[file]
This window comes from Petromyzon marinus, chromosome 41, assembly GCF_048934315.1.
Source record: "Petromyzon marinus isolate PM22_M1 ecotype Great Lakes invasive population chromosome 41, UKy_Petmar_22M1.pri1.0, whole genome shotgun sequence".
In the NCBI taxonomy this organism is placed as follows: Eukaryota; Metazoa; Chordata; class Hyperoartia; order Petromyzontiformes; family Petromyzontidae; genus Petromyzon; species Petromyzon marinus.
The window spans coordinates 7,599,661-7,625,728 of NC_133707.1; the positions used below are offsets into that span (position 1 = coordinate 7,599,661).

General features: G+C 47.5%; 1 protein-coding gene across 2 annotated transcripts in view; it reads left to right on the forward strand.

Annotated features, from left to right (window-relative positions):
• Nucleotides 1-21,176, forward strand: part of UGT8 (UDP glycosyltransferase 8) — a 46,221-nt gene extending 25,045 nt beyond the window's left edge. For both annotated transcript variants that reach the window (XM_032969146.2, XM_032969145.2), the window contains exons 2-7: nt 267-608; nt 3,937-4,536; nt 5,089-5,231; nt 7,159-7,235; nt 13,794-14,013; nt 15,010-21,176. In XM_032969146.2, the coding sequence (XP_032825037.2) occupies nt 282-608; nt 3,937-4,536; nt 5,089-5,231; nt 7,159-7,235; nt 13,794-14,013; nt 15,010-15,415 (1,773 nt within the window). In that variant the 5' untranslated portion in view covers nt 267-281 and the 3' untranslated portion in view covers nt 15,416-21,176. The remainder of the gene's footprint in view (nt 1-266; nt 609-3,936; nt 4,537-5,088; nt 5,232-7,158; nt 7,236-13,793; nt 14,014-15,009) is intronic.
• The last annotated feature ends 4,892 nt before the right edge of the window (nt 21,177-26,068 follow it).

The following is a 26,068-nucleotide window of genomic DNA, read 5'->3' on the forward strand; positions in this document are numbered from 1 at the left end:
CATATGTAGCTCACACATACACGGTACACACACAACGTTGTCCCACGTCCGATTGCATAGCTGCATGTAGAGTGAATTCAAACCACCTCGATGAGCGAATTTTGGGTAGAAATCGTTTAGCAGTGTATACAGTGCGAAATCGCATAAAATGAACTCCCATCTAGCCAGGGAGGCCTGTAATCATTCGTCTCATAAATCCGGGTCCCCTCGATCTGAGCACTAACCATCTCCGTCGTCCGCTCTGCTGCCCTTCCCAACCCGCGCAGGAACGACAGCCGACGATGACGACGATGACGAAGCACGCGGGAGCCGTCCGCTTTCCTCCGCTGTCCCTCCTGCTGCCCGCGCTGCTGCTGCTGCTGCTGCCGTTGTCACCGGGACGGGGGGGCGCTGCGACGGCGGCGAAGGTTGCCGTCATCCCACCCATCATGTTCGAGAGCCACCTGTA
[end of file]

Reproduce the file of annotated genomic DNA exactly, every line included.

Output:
This window comes from Petromyzon marinus, chromosome 41, assembly GCF_048934315.1.
Source record: "Petromyzon marinus isolate PM22_M1 ecotype Great Lakes invasive population chromosome 41, UKy_Petmar_22M1.pri1.0, whole genome shotgun sequence".
In the NCBI taxonomy this organism is placed as follows: Eukaryota; Metazoa; Chordata; class Hyperoartia; order Petromyzontiformes; family Petromyzontidae; genus Petromyzon; species Petromyzon marinus.
The window spans coordinates 7,599,661-7,625,728 of NC_133707.1; the positions used below are offsets into that span (position 1 = coordinate 7,599,661).

General features: G+C 47.5%; 1 protein-coding gene across 2 annotated transcripts in view; it reads left to right on the forward strand.

Annotated features, from left to right (window-relative positions):
• Nucleotides 1-21,176, forward strand: part of UGT8 (UDP glycosyltransferase 8) — a 46,221-nt gene extending 25,045 nt beyond the window's left edge. For both annotated transcript variants that reach the window (XM_032969146.2, XM_032969145.2), the window contains exons 2-7: nt 267-608; nt 3,937-4,536; nt 5,089-5,231; nt 7,159-7,235; nt 13,794-14,013; nt 15,010-21,176. In XM_032969146.2, the coding sequence (XP_032825037.2) occupies nt 282-608; nt 3,937-4,536; nt 5,089-5,231; nt 7,159-7,235; nt 13,794-14,013; nt 15,010-15,415 (1,773 nt within the window). In that variant the 5' untranslated portion in view covers nt 267-281 and the 3' untranslated portion in view covers nt 15,416-21,176. The remainder of the gene's footprint in view (nt 1-266; nt 609-3,936; nt 4,537-5,088; nt 5,232-7,158; nt 7,236-13,793; nt 14,014-15,009) is intronic.
• The last annotated feature ends 4,892 nt before the right edge of the window (nt 21,177-26,068 follow it).

The following is a 26,068-nucleotide window of genomic DNA, read 5'->3' on the forward strand; positions in this document are numbered from 1 at the left end:
CATATGTAGCTCACACATACACGGTACACACACAACGTTGTCCCACGTCCGATTGCATAGCTGCATGTAGAGTGAATTCAAACCACCTCGATGAGCGAATTTTGGGTAGAAATCGTTTAGCAGTGTATACAGTGCGAAATCGCATAAAATGAACTCCCATCTAGCCAGGGAGGCCTGTAATCATTCGTCTCATAAATCCGGGTCCCCTCGATCTGAGCACTAACCATCTCCGTCGTCCGCTCTGCTGCCCTTCCCAACCCGCGCAGGAACGACAGCCGACGATGACGACGATGACGAAGCACGCGGGAGCCGTCCGCTTTCCTCCGCTGTCCCTCCTGCTGCCCGCGCTGCTGCTGCTGCTGCTGCCGTTGTCACCGGGACGGGGGGGCGCTGCGACGGCGGCGAAGGTTGCCGTCATCCCACCCATCATGTTCGAGAGCCACCTGTA